An analysis of the performance of deconstructed tires for use as pads in railroad tracks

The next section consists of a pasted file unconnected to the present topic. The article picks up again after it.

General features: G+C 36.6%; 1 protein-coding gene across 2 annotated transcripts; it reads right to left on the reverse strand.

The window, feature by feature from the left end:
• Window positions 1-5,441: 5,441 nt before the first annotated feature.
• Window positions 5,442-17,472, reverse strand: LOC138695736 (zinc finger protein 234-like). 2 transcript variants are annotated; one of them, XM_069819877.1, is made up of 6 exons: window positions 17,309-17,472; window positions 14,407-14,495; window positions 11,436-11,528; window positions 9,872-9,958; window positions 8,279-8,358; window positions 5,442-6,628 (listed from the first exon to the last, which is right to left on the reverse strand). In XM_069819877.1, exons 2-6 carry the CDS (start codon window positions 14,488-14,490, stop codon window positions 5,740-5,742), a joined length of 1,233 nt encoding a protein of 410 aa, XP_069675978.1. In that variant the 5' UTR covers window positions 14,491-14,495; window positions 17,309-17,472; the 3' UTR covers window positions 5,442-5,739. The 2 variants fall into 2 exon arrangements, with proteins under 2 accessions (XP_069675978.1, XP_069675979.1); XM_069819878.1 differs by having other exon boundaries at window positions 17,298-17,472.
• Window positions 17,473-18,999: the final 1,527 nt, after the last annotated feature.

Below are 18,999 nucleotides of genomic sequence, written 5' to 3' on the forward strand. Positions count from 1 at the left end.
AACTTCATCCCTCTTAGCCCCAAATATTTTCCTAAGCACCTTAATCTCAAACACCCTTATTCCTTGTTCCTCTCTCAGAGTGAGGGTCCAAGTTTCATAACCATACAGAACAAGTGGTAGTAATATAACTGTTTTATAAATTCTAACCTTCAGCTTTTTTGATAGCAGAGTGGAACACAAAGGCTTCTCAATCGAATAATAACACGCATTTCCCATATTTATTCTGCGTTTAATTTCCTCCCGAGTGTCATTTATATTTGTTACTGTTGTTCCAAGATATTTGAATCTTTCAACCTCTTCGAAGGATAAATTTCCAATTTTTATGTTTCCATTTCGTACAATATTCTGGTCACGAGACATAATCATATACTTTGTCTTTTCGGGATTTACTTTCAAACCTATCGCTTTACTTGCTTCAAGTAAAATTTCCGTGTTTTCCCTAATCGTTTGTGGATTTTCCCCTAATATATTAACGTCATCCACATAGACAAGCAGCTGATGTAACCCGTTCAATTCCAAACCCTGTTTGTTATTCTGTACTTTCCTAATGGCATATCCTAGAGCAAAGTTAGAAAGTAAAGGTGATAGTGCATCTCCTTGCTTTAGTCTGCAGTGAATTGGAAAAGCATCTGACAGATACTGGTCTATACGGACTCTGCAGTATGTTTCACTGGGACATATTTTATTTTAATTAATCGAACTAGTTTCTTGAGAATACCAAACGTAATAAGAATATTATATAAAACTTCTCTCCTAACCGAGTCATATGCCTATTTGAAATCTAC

The use of end-of-life (EOL) tires is now widespread in civil engineering work. In most cases, the tires are shredded and recycled as crumb rubber. However, this research focuses on an alternate method in which EOL tires were deconstructed to manufacture rail pads. In other words, their outer layer was removed, which made it possible to benefit from the mechanical properties of the tires without having to grind them up. The performance of the recycled tire rubber was analyzed by means of static and dynamic stiffness tests as well as by fatigue tests. The results reflected the long-term performance of the material. Also analyzed was the deterioration of its properties after various thermal and anti-ageing treatments. The results obtained were compared with those of commercial crumb rubber rail pads. The excellent performance of the rail pads made from deconstructed EOL tires shows the high potential of this material for use in railroad tracks.